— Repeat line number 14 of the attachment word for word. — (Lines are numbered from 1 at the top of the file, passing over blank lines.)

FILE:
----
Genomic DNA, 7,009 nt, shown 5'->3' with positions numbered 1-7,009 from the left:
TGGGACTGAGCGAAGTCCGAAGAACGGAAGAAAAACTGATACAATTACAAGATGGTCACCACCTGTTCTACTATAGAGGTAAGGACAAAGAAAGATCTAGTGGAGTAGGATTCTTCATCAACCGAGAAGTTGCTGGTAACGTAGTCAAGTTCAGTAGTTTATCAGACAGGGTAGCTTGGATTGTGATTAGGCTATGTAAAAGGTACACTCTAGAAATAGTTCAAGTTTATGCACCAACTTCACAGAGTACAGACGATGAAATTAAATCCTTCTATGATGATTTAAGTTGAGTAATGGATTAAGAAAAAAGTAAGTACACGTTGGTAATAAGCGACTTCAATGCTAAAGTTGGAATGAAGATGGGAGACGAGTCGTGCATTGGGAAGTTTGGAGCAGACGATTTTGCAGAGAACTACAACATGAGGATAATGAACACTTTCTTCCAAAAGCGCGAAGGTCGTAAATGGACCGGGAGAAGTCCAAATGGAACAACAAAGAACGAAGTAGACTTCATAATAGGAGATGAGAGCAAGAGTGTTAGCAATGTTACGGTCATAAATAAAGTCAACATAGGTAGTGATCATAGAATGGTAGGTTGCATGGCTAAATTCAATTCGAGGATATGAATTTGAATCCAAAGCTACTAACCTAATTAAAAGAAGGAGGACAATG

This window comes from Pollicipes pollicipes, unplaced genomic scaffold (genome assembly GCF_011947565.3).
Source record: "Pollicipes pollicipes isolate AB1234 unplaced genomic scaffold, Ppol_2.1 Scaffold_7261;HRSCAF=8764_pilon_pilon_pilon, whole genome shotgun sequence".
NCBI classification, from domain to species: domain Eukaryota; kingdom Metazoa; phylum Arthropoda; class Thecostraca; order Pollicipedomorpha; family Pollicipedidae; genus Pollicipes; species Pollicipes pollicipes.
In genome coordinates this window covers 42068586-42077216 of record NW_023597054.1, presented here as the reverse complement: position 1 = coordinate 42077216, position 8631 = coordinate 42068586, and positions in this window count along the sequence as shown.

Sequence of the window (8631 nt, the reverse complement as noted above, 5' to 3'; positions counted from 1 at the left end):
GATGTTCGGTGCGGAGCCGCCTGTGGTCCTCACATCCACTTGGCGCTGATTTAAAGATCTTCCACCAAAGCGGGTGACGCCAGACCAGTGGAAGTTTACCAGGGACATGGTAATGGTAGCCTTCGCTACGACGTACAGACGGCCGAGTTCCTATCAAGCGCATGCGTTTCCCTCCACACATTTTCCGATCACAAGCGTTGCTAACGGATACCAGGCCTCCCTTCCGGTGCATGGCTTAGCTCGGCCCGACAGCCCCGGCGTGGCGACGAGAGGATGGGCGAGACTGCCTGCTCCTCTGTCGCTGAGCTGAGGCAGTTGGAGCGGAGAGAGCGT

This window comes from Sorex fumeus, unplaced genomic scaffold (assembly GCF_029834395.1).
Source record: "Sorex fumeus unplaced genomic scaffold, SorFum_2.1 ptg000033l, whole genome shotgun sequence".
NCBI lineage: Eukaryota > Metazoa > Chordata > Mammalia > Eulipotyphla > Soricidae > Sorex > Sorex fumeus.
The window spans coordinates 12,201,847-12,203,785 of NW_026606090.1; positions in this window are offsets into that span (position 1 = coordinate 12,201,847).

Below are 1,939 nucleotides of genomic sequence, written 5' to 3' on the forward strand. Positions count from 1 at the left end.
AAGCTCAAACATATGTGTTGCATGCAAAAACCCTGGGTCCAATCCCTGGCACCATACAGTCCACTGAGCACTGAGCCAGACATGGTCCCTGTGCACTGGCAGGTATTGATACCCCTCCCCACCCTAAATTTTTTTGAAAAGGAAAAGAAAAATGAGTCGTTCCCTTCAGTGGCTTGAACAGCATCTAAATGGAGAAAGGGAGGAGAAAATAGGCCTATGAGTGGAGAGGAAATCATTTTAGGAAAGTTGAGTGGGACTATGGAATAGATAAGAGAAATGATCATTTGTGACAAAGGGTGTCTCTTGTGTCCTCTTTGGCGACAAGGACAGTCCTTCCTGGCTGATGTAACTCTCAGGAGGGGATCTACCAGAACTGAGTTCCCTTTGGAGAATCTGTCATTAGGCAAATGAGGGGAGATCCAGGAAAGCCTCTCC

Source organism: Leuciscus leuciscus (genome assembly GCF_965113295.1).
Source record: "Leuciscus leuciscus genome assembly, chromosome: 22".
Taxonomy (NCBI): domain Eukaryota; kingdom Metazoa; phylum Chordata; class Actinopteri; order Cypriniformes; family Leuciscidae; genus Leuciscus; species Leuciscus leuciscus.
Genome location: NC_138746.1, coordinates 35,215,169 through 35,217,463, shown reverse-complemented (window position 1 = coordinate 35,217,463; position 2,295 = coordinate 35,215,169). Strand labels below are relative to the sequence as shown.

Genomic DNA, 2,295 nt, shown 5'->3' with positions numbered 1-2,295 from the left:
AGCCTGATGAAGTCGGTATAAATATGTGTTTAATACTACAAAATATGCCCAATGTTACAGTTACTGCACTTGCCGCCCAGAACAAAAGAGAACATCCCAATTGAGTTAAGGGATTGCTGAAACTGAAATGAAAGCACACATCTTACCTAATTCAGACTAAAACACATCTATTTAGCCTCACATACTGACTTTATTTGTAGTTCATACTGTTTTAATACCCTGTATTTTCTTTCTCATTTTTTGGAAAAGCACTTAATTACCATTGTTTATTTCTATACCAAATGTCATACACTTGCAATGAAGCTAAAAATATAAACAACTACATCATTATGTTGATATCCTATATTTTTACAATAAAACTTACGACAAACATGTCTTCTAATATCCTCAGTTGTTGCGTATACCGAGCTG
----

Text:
AAGCTCAAACATATGTGTTGCATGCAAAAACCCTGGGTCCAATCCCTGGCACCATACAGTCCACTGAGCACTGAGCCAGACATGGTCCCTGTGCACTGGCAGGTATTGATACCCCTCCCCACCCTAAATTTTTTTGAAAAGGAAAAGAAAAATGAGTCGTTCCCTTCAGTGGCTTGAACAGCATCTAAATGGAGAAAGGGAGGAGAAAATAGGCCTATGAGTGGAGAGGAAATCATTTTAGGAAAGTTGAGTGGGACTATGGAATAGATAAGAGAAATGATCATTTGTGACAAAGGGTGTCTCTTGTGTCCTCTTTGGCGACAAGGACAGTCCTTCCTGGCTGATGTAACTCTCAGGAGGGGATCTACCAGAACTGAGTTCCCTTTGGAGAATCTGTCATTAGGCAAATGAGGGGAGATCCAGGAAAGCCTCTCC